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Comparative Study
, 25 (1), 129-137

Comparison of Graft Bending Angle During Knee Motion After Outside-In, Trans-Portal and Trans-Tibial Anterior Cruciate Ligament Reconstruction

Comparative Study

Comparison of Graft Bending Angle During Knee Motion After Outside-In, Trans-Portal and Trans-Tibial Anterior Cruciate Ligament Reconstruction

Yasutaka Tashiro et al. Knee Surg Sports Traumatol Arthrosc.


Purpose: To determine graft bending angle (GBA) during knee motion after anatomic anterior cruciate ligament (ACL) reconstruction and to clarify whether surgical techniques affect GBA. Our hypotheses were that the graft bending angle would be highest at knee extension and the difference of surgical techniques would affect the bending steepness.

Methods: Eight healthy volunteers with a mean age of 29.3 ± 3.0 years were recruited and 3D MRI knee models were created at three flexion angles (0°, 90° and 130°). Surgical simulation of the tunnel drilling was performed with anatomic tunnel position using each outside-in (OI), trans-portal (TP) and trans-tibial (TT) techniques on the identical cases. The models were matched to other knee positions and the GBA in 3D was measured using computational software. Double-bundle ACL reconstruction was analysed first, and single-bundle reconstruction was also analysed to evaluate its effect to reduce GBA. A repeated-measures ANOVA was used to compare GBA difference at three flexion angles, by three techniques or of three bundles.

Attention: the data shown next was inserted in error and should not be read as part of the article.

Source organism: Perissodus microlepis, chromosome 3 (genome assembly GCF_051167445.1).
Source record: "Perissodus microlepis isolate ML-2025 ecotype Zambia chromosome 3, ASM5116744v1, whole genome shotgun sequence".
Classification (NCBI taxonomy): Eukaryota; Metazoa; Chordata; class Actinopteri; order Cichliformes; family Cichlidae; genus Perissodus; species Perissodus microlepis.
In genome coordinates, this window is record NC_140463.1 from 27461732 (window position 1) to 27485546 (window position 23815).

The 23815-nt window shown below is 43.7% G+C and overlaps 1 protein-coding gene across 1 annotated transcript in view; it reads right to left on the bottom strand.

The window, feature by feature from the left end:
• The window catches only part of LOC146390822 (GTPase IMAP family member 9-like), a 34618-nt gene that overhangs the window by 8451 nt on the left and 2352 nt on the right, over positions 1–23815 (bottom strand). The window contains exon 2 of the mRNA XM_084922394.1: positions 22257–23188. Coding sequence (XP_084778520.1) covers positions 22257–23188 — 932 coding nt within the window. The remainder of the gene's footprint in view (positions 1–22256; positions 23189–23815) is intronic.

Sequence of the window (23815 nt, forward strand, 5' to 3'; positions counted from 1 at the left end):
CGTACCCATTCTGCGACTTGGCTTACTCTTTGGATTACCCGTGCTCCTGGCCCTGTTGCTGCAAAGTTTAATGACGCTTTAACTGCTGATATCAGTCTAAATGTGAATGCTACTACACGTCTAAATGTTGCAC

Results: GBA changed substantially with knee motion, and it was highest at full extension (p < 0.001) in each surgical technique. OI technique exhibited highest GBA for anteromedial bundle (94.3° ± 5.2°) at extension, followed by TP (83.1° ± 6.5°) and TT (70.0° ± 5.2°) techniques (p < 0.01). GBA for posterolateral bundle at extension were also high in OI (84.6° ± 7.4°), TP (83.0° ± 6.3°) and TT (77.2° ± 7.0°) techniques (n.s.). Single-bundle grafts did not decrease GBA compared with double-bundle grafts. In OI technique, a more proximal location of the femoral exit reduced GBA of each bundle at extension and 90° flexion.

Conclusion: A significant GBA change with knee motion and considerably steep bending at full extension, especially with OI and TP techniques, were simulated. Although single-bundle technique did not reduce GBA as seen in double-bundle technique, proximal location of femoral exits by OI technique, with tunnels kept in anatomic position, was effective in decreasing GBA at knee extension and flexion. For clinical relevance, high stress on graft and bone interface has been suggested by steep GBA at full extension after anatomic ACL reconstruction.

Level of evidence: Therapeutic study (prospective comparative study), Level II.

Keywords: Anatomic; Anterior cruciate ligament reconstruction; Computer simulation; Graft bending angle; Graft stress.

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